“Grime is a global channel that’s not just restricted to the UK so we are giving a global reach to grime artists but we wanted to make sure that it felt authentic,” says Sulinna Ong, VP of Artist Marketing at Deezer.
“We are involving content creators that aren’t just from the music space from that scene. But a photographer that took a lot of the imagery and you’ll see on the channel the bloggers and creators from that scene pushing their favorites. We wanted it to feel authentic and that’s really important.”
And it really does. There are track choices by Hyperfrank and Alia Loren, a journalist and DJ rooted in the scene, and handpicked albums and tracks by those who have expert knowledge of grime.
But what about those who have a passing interest in grime but no real way into the music?
That’s where accessible genre-based playlists come in and there’s a key way these work, according to Dom Wallace.
“We have two grime playlists: Instant Grime and The Godfathers of Grime – this is an introduction to grime,” says Wallace.
“The top five tracks on that playlist are very important. When you are accessing that playlist on your mobile, you initially see the first five tracks – these are the showcase of the playlist.
“So you need your Stormzys, your Skeptas your Wileys in the top five because they are the ones that get you engaged in the playlist. Further down you can become a little more experimental.”
Setting the record straight
Given a playlist placing can make or break an artist, there must be a significant amount of pressure on the labels to get their artists into a playlist.
Wallace acknowledges this but believes that labels are now understanding that the key isn’t getting artists’ songs heard but heard in the right way and at the right time.
“Record labels, streaming distributors and even managers are learning more about playlists and how to push their artists. It isn’t about demanding when your track is released that it goes to the top of every playlist. You need to work with all parties to make sure the audience engages with that track at the right rate.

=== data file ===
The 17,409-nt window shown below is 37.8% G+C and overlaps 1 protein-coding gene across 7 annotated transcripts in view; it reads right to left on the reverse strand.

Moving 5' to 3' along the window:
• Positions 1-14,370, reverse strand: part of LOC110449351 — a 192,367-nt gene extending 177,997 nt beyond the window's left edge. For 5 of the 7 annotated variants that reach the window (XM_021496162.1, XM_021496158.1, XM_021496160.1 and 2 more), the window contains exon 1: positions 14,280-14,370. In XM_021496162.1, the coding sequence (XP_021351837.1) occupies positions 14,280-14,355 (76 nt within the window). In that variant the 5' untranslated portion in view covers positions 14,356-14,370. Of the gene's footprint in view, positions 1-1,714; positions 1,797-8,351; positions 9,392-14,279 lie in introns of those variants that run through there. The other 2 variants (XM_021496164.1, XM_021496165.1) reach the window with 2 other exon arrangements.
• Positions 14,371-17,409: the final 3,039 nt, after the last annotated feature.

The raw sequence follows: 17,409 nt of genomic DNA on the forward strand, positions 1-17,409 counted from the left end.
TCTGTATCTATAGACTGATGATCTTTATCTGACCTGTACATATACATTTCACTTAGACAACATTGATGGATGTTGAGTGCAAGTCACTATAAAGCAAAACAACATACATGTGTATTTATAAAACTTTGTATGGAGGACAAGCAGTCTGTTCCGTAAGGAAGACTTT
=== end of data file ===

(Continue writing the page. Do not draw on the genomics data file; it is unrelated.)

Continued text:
“You don’t want to throw it in and put your audience off. You can’t just throw any old track at the top of the playlist. Labels are starting to realise this, so now I can sit with the head of a record label and I can say – ‘we tried to push this track last week, it didn’t really react well so we had to take it off’.
“They can then hold it back a few weeks and when we have a bit more activity – maybe some radio or TV activity – and we can go again.”
It’s not just labels that are wising up, but artists too. Deezer has started using established artists to curate playlists on the service. Using artists is nothing new. Apple Music has been using A-list musicians to host its Beats 1 shows with great success.
Deezer is hoping that it can do the same with its featured artist playlists. Two of the biggest are from dance legends Fatboy Slim and Pete Tong. Between them have curated around 15 hours of music, with playlists that will be updated by the DJs.
“The whole industry has a way to go with artist-lead playlists but we’ve set up a relationship with them as we want their playlists to be updated as regularly as we update our own ones,” says Wallace.
“You want them to be just as engaged. Just having a list of tracks that aren’t updated works for a day or two, but you don’t get much after that.”
Wallace has a busy job on his hands. He curates 20 to 25 playlists for the UK and Ireland, each with around 40-60 tracks.
“That’s [the size of playlist] audiences wanted to engage with,” says Wallace. “I thought it would be shorter but people do engage with playlists a lot longer.”
So, where does he get the time to forge an opinion on each song he adds to playlist?
The short answer is, he doesn’t. And there’s a very good reason for this: he lets the data decide.
“What I think personally never comes into making a playlist. I have to have two heads, my editorial head and my personal head. You can’t let personal preference lead.
“For each playlist, I have a specific user in mind. I have a demographic I deal within. You build that profile up: what radio stations they listen to, what their job is, who are their favorite artists, what gigs do they go to… So, when I hear a song, I hear it from that person. It’s never me going ‘oh, I like that song’.
“The difference between a good editor and a bad editor is: a bad editor is someone who likes a song and thinks everyone should like it, while a good editor thinks of their demographic.
“I would be lying to say that it never came into it, as there may be a track that I really love and I may want to stick into a playlist when I can find it, but it always has to be the editorial first.”